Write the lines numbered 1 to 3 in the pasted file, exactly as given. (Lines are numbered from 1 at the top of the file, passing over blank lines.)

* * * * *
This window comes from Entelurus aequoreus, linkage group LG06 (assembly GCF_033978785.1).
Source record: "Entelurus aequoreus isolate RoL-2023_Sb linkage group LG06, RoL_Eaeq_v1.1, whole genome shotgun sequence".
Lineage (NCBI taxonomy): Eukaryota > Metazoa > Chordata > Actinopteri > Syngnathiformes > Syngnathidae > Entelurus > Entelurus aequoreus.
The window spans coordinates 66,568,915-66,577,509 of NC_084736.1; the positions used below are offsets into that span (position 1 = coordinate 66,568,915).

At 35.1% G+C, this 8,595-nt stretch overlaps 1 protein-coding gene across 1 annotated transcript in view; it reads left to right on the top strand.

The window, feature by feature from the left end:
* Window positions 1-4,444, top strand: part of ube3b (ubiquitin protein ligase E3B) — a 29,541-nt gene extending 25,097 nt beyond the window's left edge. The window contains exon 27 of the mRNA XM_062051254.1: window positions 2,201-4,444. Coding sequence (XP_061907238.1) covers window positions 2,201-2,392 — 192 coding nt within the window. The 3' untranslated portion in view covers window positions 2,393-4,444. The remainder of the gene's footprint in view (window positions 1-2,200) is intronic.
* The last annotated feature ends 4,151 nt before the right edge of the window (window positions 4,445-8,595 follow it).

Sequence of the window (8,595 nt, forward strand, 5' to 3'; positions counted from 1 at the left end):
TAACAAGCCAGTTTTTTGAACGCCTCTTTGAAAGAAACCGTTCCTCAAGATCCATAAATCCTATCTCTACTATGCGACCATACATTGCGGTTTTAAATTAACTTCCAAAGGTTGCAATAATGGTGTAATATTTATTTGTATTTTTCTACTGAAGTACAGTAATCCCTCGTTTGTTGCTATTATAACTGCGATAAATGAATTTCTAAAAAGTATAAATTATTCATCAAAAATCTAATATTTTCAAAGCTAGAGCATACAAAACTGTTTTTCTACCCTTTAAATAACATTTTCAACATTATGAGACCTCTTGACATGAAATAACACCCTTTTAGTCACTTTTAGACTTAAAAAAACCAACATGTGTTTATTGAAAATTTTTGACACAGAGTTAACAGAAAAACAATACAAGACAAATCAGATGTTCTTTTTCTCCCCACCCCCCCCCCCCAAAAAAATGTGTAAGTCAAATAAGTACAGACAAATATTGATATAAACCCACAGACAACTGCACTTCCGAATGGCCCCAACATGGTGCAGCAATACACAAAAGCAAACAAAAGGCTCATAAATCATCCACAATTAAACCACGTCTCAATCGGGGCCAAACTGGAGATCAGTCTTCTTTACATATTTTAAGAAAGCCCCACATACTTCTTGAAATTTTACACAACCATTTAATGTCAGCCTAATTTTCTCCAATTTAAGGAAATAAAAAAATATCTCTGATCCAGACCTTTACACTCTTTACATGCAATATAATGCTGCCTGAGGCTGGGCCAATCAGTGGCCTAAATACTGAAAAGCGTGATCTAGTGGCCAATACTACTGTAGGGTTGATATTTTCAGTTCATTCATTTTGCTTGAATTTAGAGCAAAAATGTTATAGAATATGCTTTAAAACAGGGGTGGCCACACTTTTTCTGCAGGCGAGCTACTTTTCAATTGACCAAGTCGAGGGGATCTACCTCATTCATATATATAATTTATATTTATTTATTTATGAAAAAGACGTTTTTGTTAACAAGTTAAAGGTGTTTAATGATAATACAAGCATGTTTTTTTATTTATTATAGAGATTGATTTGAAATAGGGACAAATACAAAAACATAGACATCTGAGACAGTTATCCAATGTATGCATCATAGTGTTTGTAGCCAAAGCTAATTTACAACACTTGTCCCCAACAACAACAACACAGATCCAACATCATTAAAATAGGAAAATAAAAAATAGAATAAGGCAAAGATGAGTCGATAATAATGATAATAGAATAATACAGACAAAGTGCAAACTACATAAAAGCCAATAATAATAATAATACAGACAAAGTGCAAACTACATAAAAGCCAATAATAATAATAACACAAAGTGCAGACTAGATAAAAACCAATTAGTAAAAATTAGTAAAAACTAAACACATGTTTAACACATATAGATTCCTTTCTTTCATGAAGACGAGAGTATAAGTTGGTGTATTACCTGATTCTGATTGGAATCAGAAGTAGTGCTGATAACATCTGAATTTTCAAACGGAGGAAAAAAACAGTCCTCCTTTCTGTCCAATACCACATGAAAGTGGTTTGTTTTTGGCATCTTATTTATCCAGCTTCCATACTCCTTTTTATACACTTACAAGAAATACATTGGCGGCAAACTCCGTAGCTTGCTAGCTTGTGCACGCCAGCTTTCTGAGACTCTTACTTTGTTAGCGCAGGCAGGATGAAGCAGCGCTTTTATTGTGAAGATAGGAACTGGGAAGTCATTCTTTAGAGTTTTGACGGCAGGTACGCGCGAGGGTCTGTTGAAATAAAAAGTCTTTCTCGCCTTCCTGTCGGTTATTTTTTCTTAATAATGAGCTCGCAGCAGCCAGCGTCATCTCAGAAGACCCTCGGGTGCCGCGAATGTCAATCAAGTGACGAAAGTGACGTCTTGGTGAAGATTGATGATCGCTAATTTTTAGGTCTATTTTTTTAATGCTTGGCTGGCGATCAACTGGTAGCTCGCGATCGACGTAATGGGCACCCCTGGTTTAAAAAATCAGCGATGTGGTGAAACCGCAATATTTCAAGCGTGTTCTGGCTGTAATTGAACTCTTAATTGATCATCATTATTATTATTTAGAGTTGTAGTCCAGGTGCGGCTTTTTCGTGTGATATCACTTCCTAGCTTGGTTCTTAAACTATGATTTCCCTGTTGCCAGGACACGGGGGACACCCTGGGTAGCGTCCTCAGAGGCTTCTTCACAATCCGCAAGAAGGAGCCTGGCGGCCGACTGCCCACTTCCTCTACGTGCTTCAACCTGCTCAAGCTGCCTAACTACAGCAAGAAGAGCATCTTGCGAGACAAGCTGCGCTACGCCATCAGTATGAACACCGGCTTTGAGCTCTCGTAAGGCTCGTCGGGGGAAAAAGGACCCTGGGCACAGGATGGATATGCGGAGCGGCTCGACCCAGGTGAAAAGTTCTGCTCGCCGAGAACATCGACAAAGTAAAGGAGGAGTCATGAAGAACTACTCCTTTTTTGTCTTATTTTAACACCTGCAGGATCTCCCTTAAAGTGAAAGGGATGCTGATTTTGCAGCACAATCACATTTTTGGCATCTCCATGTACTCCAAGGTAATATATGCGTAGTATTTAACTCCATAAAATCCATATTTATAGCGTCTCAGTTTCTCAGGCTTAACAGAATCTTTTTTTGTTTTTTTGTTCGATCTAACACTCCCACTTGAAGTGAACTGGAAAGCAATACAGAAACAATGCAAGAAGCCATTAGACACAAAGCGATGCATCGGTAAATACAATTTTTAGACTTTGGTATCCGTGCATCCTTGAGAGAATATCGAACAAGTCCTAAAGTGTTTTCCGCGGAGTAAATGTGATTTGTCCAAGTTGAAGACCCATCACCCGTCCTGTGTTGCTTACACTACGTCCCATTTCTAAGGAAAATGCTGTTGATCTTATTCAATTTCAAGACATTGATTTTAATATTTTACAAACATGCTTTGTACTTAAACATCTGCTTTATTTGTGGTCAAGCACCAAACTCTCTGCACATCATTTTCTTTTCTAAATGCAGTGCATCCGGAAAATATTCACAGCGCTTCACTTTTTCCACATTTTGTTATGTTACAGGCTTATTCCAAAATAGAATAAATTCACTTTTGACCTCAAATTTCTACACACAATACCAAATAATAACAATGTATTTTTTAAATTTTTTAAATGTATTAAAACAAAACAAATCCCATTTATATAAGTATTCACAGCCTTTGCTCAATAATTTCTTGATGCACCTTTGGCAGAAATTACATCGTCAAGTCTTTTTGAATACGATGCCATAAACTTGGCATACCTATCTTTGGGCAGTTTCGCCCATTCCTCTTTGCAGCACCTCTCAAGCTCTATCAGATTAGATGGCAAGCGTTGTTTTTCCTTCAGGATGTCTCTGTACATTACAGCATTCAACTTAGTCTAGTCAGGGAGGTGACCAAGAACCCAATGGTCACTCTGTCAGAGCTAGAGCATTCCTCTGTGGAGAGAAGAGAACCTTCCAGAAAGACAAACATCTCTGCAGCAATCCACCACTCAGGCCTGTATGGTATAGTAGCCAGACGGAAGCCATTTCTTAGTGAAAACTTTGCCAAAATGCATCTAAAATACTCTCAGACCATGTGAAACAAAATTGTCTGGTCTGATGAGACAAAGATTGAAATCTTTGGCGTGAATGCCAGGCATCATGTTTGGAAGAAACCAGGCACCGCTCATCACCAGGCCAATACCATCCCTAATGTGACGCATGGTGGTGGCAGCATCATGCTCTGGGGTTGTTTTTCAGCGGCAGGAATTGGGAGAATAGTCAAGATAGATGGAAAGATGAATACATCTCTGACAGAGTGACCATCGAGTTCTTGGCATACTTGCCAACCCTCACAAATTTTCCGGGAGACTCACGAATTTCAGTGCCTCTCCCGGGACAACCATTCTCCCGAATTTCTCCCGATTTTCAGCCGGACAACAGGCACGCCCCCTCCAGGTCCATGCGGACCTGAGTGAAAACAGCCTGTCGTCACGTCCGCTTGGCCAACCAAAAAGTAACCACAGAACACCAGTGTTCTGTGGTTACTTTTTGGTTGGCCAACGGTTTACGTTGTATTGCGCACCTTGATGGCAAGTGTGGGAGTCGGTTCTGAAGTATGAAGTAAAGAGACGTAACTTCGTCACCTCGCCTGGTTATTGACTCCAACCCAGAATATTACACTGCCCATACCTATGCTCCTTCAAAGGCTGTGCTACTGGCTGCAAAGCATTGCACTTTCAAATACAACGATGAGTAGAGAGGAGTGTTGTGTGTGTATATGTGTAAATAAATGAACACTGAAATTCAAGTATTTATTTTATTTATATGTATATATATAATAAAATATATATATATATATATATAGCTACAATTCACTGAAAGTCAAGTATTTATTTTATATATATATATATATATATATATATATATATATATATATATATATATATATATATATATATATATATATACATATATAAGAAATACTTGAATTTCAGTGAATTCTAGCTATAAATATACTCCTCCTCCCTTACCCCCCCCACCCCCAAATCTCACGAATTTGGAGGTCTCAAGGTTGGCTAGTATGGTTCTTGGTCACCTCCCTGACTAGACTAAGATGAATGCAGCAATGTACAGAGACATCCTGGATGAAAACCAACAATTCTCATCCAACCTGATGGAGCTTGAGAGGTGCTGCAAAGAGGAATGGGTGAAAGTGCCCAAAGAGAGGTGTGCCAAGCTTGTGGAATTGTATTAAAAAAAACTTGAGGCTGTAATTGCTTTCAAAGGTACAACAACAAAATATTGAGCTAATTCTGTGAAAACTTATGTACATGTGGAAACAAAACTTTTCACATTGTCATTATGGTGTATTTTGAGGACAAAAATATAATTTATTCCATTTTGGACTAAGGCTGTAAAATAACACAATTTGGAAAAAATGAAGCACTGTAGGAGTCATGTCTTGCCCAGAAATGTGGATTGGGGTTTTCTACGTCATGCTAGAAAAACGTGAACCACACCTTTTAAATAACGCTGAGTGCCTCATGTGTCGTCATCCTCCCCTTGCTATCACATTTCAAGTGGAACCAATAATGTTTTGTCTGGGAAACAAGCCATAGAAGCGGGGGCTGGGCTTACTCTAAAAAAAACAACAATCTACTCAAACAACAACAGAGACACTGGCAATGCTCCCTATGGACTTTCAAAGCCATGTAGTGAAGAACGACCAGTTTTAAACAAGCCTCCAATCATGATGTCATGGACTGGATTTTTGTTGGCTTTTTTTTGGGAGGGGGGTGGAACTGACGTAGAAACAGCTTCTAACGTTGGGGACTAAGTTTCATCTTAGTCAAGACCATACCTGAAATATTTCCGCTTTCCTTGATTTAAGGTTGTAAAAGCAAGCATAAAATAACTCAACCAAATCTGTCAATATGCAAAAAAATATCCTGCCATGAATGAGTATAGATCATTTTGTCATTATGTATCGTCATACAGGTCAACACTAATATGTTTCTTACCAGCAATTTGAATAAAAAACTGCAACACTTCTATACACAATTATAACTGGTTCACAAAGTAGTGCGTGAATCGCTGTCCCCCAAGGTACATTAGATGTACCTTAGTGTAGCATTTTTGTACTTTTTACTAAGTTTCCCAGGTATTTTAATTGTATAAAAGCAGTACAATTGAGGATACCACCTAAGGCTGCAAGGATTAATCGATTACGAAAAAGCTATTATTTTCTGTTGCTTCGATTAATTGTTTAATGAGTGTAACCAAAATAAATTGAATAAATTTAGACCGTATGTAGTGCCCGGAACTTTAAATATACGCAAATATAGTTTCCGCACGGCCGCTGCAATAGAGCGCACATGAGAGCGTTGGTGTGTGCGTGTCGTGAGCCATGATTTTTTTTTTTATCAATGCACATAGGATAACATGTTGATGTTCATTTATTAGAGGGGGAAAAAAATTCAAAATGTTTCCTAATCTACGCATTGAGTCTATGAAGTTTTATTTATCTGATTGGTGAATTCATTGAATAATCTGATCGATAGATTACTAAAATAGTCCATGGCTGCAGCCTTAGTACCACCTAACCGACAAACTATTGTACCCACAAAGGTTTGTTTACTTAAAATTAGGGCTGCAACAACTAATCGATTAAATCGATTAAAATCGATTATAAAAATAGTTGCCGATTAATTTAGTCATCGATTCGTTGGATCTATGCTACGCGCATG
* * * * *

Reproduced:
This window comes from Entelurus aequoreus, linkage group LG06 (assembly GCF_033978785.1).
Source record: "Entelurus aequoreus isolate RoL-2023_Sb linkage group LG06, RoL_Eaeq_v1.1, whole genome shotgun sequence".
Lineage (NCBI taxonomy): Eukaryota > Metazoa > Chordata > Actinopteri > Syngnathiformes > Syngnathidae > Entelurus > Entelurus aequoreus.